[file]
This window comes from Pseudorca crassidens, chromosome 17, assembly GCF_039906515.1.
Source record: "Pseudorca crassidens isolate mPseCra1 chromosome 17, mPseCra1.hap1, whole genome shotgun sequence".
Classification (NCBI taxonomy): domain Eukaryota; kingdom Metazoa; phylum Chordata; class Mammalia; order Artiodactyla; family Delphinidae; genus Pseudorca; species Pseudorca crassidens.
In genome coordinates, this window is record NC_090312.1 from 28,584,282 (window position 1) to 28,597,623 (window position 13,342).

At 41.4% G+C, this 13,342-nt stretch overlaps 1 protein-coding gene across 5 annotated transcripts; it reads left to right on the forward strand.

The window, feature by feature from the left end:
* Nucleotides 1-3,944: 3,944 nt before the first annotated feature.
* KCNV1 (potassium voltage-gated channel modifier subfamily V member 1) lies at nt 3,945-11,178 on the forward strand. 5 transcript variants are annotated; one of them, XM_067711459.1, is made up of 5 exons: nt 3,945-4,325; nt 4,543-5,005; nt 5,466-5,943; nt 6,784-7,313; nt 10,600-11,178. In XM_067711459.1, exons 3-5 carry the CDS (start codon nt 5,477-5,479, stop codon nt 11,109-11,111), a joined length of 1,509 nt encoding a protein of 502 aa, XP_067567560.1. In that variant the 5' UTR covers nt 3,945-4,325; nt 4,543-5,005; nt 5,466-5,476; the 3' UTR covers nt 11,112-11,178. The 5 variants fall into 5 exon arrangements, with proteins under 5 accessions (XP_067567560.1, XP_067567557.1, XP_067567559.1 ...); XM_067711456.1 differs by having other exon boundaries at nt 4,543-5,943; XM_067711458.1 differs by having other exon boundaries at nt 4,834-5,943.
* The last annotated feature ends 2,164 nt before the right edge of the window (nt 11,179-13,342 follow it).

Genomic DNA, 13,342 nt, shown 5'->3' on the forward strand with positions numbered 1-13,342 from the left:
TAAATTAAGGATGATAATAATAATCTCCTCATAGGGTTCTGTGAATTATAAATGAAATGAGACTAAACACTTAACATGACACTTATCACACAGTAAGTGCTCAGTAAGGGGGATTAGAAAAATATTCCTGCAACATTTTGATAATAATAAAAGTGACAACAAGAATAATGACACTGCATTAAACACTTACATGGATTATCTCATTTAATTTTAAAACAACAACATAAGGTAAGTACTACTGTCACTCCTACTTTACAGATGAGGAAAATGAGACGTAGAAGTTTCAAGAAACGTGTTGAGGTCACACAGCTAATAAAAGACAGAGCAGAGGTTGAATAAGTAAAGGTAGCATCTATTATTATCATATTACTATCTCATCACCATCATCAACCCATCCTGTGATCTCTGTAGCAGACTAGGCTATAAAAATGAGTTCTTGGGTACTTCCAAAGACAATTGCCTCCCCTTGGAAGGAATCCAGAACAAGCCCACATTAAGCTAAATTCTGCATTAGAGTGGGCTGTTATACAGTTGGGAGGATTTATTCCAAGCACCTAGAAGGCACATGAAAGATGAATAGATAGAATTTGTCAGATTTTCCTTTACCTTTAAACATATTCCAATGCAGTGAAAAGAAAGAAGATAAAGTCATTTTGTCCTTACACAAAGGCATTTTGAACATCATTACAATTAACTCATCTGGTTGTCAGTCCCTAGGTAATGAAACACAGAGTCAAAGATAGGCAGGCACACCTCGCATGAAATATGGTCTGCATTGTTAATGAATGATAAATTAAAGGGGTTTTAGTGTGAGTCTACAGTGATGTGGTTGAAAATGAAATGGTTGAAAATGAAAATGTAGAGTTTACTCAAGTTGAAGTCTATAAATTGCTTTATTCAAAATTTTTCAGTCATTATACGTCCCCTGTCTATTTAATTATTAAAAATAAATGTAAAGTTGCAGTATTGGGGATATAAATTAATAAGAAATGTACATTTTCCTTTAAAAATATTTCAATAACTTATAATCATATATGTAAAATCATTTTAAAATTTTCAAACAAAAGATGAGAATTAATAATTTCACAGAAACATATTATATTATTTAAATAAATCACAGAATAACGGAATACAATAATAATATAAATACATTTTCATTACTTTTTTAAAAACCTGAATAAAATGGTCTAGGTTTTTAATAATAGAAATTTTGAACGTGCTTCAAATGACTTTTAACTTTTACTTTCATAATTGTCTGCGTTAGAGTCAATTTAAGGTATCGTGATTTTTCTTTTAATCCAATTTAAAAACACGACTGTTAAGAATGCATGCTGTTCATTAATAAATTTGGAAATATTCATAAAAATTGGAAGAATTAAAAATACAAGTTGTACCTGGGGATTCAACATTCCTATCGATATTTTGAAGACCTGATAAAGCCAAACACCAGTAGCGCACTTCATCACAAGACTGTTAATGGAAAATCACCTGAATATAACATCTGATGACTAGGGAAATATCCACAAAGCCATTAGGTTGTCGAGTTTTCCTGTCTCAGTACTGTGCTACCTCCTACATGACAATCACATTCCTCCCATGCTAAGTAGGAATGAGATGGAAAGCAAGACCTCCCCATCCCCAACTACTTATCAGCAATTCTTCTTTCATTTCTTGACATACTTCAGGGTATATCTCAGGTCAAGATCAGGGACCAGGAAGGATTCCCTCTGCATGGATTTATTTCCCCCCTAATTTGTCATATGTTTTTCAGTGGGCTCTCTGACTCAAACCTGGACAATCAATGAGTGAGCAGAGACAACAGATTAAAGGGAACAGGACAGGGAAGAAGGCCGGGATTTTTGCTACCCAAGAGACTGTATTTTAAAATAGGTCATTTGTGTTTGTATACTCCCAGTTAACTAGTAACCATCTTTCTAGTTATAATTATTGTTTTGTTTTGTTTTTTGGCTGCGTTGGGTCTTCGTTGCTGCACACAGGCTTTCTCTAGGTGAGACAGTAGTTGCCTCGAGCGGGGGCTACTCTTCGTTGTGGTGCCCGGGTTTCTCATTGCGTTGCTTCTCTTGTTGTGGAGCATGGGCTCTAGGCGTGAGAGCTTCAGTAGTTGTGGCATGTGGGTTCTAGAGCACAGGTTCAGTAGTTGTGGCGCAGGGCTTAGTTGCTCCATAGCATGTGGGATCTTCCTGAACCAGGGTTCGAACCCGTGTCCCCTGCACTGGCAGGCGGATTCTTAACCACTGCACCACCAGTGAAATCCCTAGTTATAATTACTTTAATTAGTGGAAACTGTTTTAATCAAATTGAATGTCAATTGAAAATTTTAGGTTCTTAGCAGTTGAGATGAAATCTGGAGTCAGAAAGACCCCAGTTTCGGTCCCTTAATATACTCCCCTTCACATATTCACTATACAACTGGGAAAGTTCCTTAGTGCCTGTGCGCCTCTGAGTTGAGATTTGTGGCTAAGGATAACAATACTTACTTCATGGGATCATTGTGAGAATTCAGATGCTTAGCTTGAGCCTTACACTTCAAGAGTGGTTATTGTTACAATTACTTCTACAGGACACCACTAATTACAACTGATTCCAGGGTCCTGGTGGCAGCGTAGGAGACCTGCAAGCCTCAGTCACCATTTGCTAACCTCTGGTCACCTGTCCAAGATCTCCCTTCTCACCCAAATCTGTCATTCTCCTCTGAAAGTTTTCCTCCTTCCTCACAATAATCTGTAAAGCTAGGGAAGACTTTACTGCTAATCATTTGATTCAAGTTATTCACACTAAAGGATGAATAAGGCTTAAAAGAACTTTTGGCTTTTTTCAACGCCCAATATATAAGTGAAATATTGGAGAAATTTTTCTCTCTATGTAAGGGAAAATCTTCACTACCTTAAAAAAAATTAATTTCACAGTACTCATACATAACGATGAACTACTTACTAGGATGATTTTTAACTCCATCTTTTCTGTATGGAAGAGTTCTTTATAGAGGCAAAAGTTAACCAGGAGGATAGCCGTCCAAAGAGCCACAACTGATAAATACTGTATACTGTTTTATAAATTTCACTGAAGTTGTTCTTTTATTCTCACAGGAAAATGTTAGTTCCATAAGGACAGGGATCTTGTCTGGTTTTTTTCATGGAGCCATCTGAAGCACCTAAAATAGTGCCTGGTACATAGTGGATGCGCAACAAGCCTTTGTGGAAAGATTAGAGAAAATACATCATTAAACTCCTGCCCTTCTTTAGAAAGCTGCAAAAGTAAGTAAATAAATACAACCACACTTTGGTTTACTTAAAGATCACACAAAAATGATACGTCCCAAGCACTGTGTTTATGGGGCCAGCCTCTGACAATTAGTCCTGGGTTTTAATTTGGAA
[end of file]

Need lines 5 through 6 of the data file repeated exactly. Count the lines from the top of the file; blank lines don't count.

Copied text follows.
At 41.4% G+C, this 13,342-nt stretch overlaps 1 protein-coding gene across 5 annotated transcripts; it reads left to right on the forward strand.

The window, feature by feature from the left end: